Radon is the second leading cause of lung cancer deaths after cigarette smoke. This Radon Awareness Week learn how to protect yourself.
Radon, a radioactive gas, exists in both outdoor and indoor air. Certain building materials can emit trace amounts of radon. Regardless of a building's age, structure, or ventilation, radon can accumulate within a home or building. It's important to note that there is no safe level of radon exposure, and it's best to strive for the lowest possible levels.
Radon is the second leading cause of lung cancer deaths in the United States, with only cigarette smoke causing more fatalities. As per the EPA and the Surgeon General's office, radon exposure is responsible for over 21,000 lung cancer deaths annually in the country.
Inhaling radon leads to the entrapment of radioactive particles from its gas decay in the lungs. Lung cancer takes years to develop, and symptoms typically manifest at an advanced stage, making it harder to treat. Therefore, it's crucial to take preventative measures to minimize radon exposure throughout one's lifetime to decrease the risk of lung cancer.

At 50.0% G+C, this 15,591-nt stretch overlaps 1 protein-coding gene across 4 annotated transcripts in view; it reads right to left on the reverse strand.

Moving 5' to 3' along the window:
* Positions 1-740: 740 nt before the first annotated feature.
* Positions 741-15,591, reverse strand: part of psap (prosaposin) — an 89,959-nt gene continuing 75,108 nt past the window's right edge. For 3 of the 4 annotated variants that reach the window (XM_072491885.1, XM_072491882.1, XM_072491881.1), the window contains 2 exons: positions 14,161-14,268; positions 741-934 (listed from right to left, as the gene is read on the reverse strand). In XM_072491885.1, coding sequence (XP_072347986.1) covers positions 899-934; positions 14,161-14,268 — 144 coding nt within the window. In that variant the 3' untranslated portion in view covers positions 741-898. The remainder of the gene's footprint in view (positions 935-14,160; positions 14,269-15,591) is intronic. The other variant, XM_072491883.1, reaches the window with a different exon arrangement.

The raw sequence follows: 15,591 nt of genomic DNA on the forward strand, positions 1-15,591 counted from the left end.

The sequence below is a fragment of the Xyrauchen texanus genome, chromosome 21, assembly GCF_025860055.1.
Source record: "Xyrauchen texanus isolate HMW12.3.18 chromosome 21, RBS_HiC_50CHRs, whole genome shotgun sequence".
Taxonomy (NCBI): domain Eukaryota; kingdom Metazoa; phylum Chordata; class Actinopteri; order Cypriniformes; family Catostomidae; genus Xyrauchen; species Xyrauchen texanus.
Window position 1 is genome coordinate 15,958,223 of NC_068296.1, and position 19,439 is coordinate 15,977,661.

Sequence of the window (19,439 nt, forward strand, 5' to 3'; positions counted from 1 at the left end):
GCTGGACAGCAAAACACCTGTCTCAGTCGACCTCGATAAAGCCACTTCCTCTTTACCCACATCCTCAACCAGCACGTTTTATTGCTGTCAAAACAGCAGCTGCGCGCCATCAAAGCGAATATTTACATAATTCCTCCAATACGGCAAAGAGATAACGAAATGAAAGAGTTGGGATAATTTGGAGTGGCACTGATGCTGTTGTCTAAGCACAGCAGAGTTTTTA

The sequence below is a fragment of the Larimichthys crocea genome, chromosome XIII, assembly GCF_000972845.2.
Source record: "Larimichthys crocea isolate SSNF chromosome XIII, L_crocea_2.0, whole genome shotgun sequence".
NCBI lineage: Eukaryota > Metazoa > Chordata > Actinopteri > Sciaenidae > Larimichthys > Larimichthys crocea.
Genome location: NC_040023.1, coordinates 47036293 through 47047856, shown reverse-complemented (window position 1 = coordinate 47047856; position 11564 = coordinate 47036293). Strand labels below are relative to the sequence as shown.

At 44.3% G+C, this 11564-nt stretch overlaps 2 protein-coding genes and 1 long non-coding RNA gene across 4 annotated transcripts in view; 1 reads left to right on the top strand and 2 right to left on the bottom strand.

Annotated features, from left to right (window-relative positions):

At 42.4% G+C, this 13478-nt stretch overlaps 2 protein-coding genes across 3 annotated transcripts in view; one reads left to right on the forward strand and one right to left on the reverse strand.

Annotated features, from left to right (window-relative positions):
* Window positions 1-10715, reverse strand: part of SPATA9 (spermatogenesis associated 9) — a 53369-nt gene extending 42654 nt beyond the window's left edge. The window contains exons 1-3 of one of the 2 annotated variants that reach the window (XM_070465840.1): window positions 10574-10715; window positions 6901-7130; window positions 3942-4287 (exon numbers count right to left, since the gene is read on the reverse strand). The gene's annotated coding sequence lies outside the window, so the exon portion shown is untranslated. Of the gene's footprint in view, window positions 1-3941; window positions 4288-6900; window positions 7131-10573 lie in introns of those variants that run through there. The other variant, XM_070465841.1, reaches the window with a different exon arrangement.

Several factors can increase an individual's vulnerability to developing lung cancer due to radon exposure. These factors include:
Currently, there is insufficient data to determine whether children have a greater risk of developing lung cancer resulting from radon exposure than adults. However, it's worth noting that children may inhale more radon than adults, even when exposed to similar levels for the same duration. This is due to their differing lung sizes, shapes, and faster breathing rates.
To determine whether your home or office has unsafe levels of radon, testing is necessary. You can either contact your state radon office for testing or purchase a test kit from a hardware store or online. If the test reveals radon levels above 4pCi/L or if you're interested in mitigating radon in your home, contact your state radon office for assistance in identifying a qualified or state-certified radon contractor in your area to address the issue. As reducing high levels of radon requires specialized knowledge and skills, it's crucial to rely on a qualified professional for these repairs. It's also essential to retest radon levels after any repairs to ensure their efficacy.
As there is no safe level of radon, reducing radon levels within your home or building is critical to minimizing the risk of lung cancer, even if the concentration is below 4 pCi/L. The U.S. Department of Housing and Urban Development recommends specific actions to mitigate your exposure to radon and lower radon levels in your home, including:
Always test radon levels again after you’ve made any of these changes to ensure these actions reduced the radon levels.
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